A week ago I went out into the driveway, set up my tripod (which would have been a neat trick on my old tripod but the new one has a neato circular bubble level to show you when the mount is level), and started taking pictures of the night sky. Some shots turned out crappy, but one in particular stood out. It was a picture of (most of) the constellation Cassiopeia, but more importantly, it was also a picture of several hundred other stars invisible to the naked eye.
Long-exposure photography is COOL.
Now, to be fair, the picture wasn’t too terribly neat in the grand scheme of things. There are people that can get shots of nebulae and crap from a handheld camera. All I had was a lot of stars you don’t normally see. But it was surprising, especially because there’s a lot of light pollution in my area. I was still able to see a lot of stuff.
Out of curiosity I downloaded a free, open-source program called Stellarium, which is a sort of software Planetarium. I was able to find my constellation and worked out what other stuff I’d gotten pictures of. Turned out you could see a couple of galaxies and whatnot. Very cool! And it inspires me to try to take more.
But there’s a problem in that the Earth rotates. A long exposure shot will come out streaked or blurry as a result (most of mine did, not sure why this one turned out so well). How does one resolve that and get the really good astrophotography shots?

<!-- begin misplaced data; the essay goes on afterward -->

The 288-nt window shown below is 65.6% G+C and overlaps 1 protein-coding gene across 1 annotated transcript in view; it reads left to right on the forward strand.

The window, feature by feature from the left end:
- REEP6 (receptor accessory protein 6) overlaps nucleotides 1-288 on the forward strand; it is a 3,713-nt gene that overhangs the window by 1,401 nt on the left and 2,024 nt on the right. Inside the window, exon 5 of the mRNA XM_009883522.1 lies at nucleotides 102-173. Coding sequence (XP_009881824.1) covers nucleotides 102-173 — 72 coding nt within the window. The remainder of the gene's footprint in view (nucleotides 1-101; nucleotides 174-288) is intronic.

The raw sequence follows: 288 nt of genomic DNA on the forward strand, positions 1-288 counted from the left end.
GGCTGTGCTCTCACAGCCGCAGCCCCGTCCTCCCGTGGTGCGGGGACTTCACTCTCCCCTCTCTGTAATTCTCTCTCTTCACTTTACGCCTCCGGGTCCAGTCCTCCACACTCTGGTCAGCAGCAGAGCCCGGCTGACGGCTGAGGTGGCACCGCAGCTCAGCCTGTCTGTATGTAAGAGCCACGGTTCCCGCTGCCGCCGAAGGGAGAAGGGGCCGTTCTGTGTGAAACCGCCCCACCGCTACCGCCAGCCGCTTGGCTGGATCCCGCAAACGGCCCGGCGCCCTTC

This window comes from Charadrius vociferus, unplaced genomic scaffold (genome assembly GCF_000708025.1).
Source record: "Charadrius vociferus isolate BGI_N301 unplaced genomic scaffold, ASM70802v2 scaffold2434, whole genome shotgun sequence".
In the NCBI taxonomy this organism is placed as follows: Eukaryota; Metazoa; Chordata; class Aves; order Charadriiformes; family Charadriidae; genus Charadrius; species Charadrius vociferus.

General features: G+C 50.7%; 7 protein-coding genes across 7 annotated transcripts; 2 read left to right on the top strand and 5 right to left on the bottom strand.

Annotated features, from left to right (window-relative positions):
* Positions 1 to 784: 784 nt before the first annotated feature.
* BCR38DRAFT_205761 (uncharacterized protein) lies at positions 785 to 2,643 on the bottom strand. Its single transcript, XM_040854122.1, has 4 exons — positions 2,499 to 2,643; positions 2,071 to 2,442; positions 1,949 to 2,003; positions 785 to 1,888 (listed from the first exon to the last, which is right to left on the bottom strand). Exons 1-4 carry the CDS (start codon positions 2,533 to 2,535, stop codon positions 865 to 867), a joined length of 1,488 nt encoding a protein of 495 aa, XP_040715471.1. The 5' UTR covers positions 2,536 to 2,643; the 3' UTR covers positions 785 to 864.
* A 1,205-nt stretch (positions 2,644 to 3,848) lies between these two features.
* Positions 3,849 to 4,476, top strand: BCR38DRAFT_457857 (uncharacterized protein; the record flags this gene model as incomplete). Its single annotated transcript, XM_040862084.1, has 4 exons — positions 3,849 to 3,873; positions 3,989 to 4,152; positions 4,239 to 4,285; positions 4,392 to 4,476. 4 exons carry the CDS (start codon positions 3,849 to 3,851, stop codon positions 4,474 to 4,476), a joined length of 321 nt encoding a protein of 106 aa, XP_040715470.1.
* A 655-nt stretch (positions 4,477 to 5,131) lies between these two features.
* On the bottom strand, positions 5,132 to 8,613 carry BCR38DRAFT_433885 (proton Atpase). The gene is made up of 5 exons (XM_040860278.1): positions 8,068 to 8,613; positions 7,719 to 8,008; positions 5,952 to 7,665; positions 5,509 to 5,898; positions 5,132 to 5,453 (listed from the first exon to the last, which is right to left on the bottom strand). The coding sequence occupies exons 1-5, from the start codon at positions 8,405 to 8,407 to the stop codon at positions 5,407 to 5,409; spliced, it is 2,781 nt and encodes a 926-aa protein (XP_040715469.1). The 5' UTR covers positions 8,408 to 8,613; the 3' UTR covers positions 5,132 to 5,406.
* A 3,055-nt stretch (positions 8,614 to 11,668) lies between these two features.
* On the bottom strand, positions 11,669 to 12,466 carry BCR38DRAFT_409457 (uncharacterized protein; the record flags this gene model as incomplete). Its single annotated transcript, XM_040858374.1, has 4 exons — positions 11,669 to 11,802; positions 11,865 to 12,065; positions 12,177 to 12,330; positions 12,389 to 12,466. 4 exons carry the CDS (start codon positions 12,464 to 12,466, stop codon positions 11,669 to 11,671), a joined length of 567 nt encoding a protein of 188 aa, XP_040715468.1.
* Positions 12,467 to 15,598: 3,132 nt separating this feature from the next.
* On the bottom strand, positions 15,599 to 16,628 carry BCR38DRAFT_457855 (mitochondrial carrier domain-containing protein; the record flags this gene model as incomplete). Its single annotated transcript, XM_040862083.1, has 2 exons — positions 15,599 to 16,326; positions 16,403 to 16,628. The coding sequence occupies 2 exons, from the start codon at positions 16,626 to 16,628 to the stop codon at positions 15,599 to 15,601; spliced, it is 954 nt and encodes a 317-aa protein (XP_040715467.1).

Pfft. How else does one solve camera needs? By spending boatloads of money on it. The most common method is to piggyback the camera onto a telescope. The telescope doesn’t need to be special or expensive, but the mount it uses needs to be a motorized German equatorial mount to track the sky. Guess how much that costs? Yup, many hundreds of dollars. F@#&. They do make cheap, super-amateur cameras with morotized mounts, but not sturdy or reliable enough for camera mounting (or so I understand). And even that’s gonna run over a hundred or so for a setup that may or may not work.
Such a telescope isn’t outside of my means of course, but it’s a chunk of money I don’t need to spend on this hobby right now. Why is all the fun stuff so expensive? Maybe I can find a site with build-it-yourself instructions….
edit- I did forget to mention that there is a common DIY setup referred to as a ‘barn door tracker’. It’s a couple of slabs of wood connected by hinges with a bolt on one end. You put it on your tripod, mount the camera to it, and turn the bolt at a given speed to adjust for the turn of the earth, if you have it aimed right. So that’d work, but they get inaccurate after just a few minutes, whereas I’d have been hoping to take those two-hour open shutter shots. Still, might give it a go.